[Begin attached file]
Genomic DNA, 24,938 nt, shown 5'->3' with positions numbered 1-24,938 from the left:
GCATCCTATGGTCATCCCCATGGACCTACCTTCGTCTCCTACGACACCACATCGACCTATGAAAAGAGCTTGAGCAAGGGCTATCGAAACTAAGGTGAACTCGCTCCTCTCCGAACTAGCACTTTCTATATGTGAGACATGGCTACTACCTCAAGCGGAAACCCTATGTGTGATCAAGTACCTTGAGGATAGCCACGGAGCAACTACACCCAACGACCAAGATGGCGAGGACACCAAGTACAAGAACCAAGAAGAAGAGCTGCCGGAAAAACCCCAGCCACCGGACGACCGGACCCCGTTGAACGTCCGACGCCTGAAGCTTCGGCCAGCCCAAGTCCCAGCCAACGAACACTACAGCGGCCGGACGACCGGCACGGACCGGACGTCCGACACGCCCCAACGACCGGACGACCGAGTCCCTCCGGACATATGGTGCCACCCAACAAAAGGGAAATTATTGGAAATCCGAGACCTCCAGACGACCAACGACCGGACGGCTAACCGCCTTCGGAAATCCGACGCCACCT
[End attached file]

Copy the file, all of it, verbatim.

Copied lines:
Genomic DNA, 24,938 nt, shown 5'->3' with positions numbered 1-24,938 from the left:
GCATCCTATGGTCATCCCCATGGACCTACCTTCGTCTCCTACGACACCACATCGACCTATGAAAAGAGCTTGAGCAAGGGCTATCGAAACTAAGGTGAACTCGCTCCTCTCCGAACTAGCACTTTCTATATGTGAGACATGGCTACTACCTCAAGCGGAAACCCTATGTGTGATCAAGTACCTTGAGGATAGCCACGGAGCAACTACACCCAACGACCAAGATGGCGAGGACACCAAGTACAAGAACCAAGAAGAAGAGCTGCCGGAAAAACCCCAGCCACCGGACGACCGGACCCCGTTGAACGTCCGACGCCTGAAGCTTCGGCCAGCCCAAGTCCCAGCCAACGAACACTACAGCGGCCGGACGACCGGCACGGACCGGACGTCCGACACGCCCCAACGACCGGACGACCGAGTCCCTCCGGACATATGGTGCCACCCAACAAAAGGGAAATTATTGGAAATCCGAGACCTCCAGACGACCAACGACCGGACGGCTAACCGCCTTCGGAAATCCGACGCCACCT